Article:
For the daughter of the Moorish king
Shall never be my bride.

      FATHER – Stanza 4:
Return, good knight
And at your ease
Go to the cloister
And choose the bride you please.

      KNIGHT – Stanza 5:
I choose this beauty as my wife
I pick this prize to share my life
For I have found a joy apart:
A newborn rose has pierced my heart.

Then the girl chosen as the bride was adorned with flowers, and we celebrated the wedding with fruit and baked treats. When I remember how longingly the girl playing the father would call for the knight to take one of the daughters, I laugh, because that’s how it is in real life: “Return, good knight,” followed by “And don’t ask for too big a dowry.”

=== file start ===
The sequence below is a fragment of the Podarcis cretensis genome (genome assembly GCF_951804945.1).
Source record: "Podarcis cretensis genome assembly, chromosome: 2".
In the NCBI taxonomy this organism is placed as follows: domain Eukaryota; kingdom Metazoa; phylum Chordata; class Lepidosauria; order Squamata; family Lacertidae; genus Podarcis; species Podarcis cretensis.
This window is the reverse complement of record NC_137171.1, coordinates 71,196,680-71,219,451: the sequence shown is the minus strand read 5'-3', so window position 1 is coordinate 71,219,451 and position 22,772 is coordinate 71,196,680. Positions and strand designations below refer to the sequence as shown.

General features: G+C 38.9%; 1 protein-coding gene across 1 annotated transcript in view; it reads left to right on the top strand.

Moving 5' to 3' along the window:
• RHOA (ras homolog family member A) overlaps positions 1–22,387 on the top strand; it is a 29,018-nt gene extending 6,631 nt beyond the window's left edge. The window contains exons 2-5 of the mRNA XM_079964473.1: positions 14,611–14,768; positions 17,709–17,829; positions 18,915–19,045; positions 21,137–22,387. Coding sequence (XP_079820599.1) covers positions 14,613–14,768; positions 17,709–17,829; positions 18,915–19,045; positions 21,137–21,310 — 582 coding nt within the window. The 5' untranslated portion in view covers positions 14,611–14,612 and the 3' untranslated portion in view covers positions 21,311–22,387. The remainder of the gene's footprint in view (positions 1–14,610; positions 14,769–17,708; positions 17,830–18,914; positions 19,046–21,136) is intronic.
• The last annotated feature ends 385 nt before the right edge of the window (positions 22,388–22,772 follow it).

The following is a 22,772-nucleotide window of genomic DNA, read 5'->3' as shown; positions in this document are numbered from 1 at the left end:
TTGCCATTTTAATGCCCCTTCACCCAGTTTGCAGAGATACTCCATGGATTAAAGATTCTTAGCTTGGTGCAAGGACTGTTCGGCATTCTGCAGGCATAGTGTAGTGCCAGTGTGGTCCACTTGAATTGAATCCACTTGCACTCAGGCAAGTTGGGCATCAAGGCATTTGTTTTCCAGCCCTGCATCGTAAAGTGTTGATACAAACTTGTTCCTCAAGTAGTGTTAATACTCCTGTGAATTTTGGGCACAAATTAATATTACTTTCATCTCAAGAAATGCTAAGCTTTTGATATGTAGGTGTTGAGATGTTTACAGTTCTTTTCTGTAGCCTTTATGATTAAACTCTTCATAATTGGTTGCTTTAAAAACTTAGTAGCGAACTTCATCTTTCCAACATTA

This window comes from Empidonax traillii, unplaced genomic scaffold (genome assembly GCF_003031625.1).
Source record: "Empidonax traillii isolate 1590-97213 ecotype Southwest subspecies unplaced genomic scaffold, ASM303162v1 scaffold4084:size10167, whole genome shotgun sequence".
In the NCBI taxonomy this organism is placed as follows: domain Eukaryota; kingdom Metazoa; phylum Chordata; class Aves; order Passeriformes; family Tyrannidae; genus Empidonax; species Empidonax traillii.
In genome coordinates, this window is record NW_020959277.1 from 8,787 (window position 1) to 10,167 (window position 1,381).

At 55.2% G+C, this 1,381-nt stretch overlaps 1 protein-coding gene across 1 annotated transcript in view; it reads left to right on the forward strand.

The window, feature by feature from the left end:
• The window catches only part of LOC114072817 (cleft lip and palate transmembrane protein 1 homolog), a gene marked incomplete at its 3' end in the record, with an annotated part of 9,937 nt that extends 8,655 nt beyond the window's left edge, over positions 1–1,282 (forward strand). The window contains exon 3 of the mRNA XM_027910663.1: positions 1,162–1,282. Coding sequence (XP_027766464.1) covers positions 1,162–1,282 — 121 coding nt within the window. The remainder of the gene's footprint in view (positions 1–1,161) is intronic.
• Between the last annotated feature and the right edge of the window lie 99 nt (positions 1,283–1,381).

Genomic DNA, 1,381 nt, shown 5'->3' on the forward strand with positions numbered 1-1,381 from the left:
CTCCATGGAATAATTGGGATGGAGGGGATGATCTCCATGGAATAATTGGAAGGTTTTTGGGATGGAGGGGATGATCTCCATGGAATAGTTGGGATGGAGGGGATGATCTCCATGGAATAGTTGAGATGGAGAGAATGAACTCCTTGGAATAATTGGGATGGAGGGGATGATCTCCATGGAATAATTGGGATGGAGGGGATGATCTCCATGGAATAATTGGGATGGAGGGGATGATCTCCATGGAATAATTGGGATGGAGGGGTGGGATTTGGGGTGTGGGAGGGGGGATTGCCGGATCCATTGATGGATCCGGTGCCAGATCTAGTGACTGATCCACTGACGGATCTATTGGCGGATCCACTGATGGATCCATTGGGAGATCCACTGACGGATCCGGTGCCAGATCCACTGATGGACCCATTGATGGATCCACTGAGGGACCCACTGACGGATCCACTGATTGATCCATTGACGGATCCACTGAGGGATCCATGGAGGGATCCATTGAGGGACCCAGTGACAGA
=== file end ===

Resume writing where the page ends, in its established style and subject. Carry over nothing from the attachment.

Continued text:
I translated these letters from the book that Micca Gross Alcalay helped to research: Españoles sin patria y la raza sefardí (Spaniards without a country and the Sephardic race). The original Spanish edition can be downloaded from Google Books as a PDF.

Alcalay died young, in her thirties, on May 18, 1905, shortly after the book’s publication. She wrote many pages of material about the Sephardic communities of Trieste and Bosnia and about other topics for that book. I hope to translate portions for a future blog entry.


(Translations ©2016 by Steven Capsuto. My annotated English edition of Pulido’s previous book about Sephardim is available as a photo-illustrated paperback and in major e-book formats.)